Tutorial How to make a map game

Discussion in 'Resources' started by mcdorli, Nov 16, 2015.


Was this helpful/interesting

  1. Yes

  2. No

    0 vote(s)
Thread Status:
Not open for further replies.
  1. Offline


    In this tutorial series, I want to show you, how to use the Bukkit API, and some basic java stuff, to create games with the map items. This tutorial doesn't involve using any librarys, and the code should be compatible with java 1.7 and up.

    Disclaimer: You need to know immediate java, I'm not going to explain anything about basic java stuff, like how to render to a buffered image.

    Part 1 (open)
    I'm not going to use the map canvas' setPixel() method, basically, because every color is deprecated, and it is easier to render to a buffered image and then render that to the map itself.

    So, first you need a basic setup with the Bukkit API. Gte the mapView using the Bukkit#getMap(int id).

    public void onEnable() {
        MapView map = Bukkit.getMap((short) 0);
        //this method is deprecated, don't forget to put a deprecation warning before the method
        if (map == null) {   //Null check
            getLogger().info("[MapGame] Failed to get map");
            return;  //You could throw here an exception, but I'm not going to care about that much
    You need to remove all the mapRenderers from the mapView, then add your custom one. MapRenderers do all the rendering to the map, the render method gets called every tick, so you need to be very careful about the rendering time.

    for (MapRenderer r : map.getRenderers()) {
    map.addRenderer(new Renderer()); //Renderer needs to extend the MapRenderer class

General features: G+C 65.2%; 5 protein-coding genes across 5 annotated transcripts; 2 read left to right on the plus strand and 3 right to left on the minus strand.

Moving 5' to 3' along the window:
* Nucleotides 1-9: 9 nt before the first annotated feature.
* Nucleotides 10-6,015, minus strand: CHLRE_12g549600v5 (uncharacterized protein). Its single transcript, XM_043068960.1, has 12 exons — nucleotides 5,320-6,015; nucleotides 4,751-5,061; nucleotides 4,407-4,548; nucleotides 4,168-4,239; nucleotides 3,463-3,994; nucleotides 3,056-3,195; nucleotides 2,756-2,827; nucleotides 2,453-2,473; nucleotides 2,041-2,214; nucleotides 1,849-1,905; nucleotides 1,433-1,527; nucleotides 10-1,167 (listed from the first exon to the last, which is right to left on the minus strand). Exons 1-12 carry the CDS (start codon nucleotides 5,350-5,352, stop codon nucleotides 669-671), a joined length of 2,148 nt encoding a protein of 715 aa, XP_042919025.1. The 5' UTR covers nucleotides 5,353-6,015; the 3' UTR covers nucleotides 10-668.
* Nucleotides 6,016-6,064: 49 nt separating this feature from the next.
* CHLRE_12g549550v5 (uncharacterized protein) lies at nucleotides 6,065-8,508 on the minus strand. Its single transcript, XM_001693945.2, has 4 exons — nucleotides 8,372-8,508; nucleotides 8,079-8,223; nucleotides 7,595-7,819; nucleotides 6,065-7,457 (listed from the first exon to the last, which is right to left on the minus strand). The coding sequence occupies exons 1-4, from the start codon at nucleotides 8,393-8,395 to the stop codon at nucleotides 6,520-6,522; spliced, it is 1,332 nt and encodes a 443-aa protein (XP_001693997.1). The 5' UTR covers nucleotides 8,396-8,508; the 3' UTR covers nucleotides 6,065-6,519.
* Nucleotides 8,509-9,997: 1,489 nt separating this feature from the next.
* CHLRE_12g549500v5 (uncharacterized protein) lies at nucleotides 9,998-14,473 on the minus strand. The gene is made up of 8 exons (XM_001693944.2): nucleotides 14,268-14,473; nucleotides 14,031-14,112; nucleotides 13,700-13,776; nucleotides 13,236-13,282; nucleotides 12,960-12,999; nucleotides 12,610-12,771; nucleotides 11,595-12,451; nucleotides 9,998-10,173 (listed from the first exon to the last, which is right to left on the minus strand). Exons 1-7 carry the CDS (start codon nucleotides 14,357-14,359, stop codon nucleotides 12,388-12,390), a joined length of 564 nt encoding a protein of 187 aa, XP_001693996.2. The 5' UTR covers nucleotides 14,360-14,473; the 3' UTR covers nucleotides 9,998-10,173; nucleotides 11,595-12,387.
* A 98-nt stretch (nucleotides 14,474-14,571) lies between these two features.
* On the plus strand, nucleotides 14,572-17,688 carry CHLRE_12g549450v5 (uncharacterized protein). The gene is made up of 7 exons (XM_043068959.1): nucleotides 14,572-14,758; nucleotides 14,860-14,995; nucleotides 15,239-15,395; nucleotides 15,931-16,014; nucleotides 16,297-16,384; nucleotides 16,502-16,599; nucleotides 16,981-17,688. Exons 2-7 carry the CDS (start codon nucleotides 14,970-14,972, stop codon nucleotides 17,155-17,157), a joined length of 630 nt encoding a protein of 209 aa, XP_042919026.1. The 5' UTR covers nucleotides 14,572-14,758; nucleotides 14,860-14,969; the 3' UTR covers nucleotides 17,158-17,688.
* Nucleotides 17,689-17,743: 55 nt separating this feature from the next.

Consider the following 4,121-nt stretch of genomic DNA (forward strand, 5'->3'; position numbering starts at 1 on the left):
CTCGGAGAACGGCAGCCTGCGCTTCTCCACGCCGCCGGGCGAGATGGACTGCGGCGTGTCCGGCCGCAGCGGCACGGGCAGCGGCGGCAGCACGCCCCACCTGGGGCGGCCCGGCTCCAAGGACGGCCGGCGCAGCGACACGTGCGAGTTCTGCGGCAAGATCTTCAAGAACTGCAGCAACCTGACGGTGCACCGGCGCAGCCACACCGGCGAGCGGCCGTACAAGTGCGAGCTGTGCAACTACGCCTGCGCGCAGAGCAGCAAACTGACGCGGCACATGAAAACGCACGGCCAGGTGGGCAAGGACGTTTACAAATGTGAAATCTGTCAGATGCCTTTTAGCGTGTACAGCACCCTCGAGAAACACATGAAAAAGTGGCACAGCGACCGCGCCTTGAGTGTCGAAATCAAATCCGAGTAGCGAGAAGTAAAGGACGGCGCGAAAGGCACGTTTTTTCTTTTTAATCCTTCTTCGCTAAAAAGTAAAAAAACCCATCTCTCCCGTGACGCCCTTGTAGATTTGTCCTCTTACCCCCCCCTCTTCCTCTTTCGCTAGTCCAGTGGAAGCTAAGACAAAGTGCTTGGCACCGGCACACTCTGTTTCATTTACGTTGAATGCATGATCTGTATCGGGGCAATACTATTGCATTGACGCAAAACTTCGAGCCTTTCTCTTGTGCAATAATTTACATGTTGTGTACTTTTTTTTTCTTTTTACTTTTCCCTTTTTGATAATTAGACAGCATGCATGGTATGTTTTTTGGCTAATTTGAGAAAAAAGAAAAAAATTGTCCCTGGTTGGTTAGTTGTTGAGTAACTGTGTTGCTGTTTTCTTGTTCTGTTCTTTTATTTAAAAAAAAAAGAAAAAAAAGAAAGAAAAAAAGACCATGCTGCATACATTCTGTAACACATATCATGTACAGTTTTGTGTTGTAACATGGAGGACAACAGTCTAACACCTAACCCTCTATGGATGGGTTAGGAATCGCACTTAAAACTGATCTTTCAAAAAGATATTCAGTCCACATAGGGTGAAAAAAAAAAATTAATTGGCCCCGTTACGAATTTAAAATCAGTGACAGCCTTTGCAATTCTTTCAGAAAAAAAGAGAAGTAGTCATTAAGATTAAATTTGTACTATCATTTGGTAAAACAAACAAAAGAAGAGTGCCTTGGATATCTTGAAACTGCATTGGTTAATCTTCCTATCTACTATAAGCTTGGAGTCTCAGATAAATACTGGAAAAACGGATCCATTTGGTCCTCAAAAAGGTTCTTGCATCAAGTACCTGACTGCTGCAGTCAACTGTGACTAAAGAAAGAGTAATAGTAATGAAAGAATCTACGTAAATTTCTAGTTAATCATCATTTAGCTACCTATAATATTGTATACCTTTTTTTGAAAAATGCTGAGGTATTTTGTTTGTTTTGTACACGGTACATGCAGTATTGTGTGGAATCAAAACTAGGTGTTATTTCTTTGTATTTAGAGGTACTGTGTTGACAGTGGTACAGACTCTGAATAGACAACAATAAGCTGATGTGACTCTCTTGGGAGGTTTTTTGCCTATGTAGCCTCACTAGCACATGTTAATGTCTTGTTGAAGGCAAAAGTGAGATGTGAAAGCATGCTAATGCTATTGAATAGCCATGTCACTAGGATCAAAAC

The Renderer class:

    public class Renderer extends MapRenderer {
        public void render(MapView view, MapCanvas canvas, Player player) {
             //Here comes the rendering code
    As I said above, we're going to use a bufferedImage, to render things at. This is mainly because it is more flexible. It allows scaling images, it is faster, etc. So, we create one in the MapRenderer class, and get the Graphics out of it.

    BufferedImage image = new BufferedImage(128, 128, BufferedImage.TYPE_INT_RGB); //The width and height MUST be 128, because that is the size of the maps.
    Graphics g = image.getGraphics();
    //Note: if you put these in the render method, then you will create a new bufferedImage object every tick,
    //wich is acceptable, but definitly not good in terms of memory management, place them on the class-level
    After we have done all off this, we just need to render the image to the canvas, for testing purposes, I will draw a red rectangle in the bufferedImage.

    g.fillRect(0, 0, 128, 128);   //This works the same, as drawing on a JPanel
    g.fillRect(10, 10, 108, 108); //This should leave us 10 pixes margin every side.
    canvas.drawImage(0, 0, image);
    To get the actual map, do /give <name> 358, this will give you the corresponding map.

    Note: If you never created a map on the server before, then this should work by right clicking with a normal empty map

    As seen on this image:


    ...everything works as intended. No console errors.

    This was the last part we used the Bukkit API in the rendering stuff. The next part is about animation.

    Part 2 (open)

    So, in the last part, we created the "display". In this tutorial, we're going to use it to animate something.

    For this, you need to add something called "delta time" to the rendering process. This will measure the amount of time taken to render things out. This technique is often used in games, to avoid the slowing down of the game with low fps. We need it here, because rendering to maps can be very hard for the CPU, and we want to move things equally. One example for this not being used is the flappy bird. My phone was capped to 30 frames every second, so it was actually slower for me than on other phones. It was a lot easier to manage.